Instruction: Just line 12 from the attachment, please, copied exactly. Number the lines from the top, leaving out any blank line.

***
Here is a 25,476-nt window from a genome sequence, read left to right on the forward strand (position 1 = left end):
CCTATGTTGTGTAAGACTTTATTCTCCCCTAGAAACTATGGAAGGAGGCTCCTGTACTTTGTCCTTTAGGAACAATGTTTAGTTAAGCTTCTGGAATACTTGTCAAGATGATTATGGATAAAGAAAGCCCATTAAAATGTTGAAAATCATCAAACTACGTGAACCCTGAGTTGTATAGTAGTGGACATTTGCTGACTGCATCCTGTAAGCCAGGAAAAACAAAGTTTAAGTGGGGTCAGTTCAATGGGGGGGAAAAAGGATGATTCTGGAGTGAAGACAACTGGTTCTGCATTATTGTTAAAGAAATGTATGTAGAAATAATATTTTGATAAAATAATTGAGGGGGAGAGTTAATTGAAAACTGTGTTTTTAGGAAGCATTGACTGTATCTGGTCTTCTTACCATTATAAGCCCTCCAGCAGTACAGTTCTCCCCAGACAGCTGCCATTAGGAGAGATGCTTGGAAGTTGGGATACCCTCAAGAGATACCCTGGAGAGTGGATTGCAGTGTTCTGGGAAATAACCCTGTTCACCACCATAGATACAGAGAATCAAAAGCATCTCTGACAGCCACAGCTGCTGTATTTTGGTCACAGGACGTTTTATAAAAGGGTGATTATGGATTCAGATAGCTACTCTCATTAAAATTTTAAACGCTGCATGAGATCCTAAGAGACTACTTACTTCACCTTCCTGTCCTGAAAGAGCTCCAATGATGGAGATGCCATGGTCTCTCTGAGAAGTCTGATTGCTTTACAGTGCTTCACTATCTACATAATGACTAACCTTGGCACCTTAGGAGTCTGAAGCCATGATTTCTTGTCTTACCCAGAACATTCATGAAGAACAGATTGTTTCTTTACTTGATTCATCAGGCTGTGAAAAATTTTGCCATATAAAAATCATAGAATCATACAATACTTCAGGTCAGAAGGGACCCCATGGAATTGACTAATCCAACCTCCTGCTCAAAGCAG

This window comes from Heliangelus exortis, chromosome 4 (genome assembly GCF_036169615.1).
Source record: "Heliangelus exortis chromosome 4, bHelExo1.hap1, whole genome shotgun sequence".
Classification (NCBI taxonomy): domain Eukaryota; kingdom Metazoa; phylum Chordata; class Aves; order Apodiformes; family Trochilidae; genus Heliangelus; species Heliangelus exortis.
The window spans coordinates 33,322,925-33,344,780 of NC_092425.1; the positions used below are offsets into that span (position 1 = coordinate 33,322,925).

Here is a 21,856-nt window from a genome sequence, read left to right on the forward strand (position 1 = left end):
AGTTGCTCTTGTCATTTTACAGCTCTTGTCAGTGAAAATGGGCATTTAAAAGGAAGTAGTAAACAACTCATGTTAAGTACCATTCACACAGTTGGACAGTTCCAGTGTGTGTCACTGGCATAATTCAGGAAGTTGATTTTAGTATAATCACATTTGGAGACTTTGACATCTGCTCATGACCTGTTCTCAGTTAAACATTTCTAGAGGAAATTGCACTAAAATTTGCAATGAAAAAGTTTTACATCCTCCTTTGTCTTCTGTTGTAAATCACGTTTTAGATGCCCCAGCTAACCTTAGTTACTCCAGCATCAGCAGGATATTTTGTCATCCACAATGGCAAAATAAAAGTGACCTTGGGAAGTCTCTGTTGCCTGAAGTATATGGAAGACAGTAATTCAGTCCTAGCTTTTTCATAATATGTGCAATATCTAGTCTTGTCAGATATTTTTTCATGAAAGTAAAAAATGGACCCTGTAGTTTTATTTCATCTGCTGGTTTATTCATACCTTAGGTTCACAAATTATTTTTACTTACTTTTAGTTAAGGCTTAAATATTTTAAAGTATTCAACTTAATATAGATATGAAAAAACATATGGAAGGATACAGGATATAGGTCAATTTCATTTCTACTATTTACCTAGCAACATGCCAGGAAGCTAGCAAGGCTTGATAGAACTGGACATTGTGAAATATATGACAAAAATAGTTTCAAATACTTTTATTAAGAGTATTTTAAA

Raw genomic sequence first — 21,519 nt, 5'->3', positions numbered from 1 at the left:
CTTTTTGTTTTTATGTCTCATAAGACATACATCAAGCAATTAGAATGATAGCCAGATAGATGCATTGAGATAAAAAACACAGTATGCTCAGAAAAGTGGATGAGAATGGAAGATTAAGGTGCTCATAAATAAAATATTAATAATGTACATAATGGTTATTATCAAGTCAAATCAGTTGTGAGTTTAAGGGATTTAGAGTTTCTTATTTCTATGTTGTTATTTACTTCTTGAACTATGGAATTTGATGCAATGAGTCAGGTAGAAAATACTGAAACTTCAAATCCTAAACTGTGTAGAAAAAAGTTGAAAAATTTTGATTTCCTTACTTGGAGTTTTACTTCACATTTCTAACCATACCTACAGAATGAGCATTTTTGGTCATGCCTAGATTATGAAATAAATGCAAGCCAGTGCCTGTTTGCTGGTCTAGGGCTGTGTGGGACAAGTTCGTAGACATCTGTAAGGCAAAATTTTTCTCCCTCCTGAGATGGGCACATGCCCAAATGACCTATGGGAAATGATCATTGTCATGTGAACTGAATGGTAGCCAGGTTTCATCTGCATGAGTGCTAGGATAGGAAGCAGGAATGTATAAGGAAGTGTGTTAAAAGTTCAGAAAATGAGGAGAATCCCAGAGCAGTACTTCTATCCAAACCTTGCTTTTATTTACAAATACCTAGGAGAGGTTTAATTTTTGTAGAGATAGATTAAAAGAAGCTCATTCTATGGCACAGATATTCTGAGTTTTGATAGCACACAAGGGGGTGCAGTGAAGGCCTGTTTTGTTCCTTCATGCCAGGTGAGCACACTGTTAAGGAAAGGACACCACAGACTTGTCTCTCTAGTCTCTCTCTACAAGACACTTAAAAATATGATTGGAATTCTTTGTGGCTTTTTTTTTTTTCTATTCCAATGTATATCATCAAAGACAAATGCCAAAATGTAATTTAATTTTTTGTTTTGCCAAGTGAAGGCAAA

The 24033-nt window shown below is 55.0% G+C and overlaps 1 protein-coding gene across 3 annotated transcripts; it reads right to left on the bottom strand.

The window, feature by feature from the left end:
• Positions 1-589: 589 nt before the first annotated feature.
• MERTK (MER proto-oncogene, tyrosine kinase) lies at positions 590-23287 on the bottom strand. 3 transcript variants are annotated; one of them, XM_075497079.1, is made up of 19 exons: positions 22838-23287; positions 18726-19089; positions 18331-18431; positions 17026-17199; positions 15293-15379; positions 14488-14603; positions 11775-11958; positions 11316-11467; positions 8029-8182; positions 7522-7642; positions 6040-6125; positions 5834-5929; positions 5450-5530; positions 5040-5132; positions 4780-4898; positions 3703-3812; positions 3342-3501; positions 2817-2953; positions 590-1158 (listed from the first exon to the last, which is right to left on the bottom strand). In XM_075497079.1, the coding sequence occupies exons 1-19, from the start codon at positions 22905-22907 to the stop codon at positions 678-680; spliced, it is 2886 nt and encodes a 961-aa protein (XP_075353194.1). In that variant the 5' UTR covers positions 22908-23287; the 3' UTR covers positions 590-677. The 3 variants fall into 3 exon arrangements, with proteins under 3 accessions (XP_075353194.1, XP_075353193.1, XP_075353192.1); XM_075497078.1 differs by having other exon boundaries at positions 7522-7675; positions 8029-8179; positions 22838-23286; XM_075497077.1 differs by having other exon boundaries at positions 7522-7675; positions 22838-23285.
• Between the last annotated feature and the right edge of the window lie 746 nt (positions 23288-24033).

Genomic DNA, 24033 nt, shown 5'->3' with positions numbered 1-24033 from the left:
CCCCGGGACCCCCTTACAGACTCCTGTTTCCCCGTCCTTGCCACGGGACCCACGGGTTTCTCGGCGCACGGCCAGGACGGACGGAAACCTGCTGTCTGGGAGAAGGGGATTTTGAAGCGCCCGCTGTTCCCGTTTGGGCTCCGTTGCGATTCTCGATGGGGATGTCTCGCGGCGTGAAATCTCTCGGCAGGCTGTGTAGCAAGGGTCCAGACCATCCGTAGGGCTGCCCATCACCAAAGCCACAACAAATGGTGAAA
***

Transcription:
The window, feature by feature from the left end: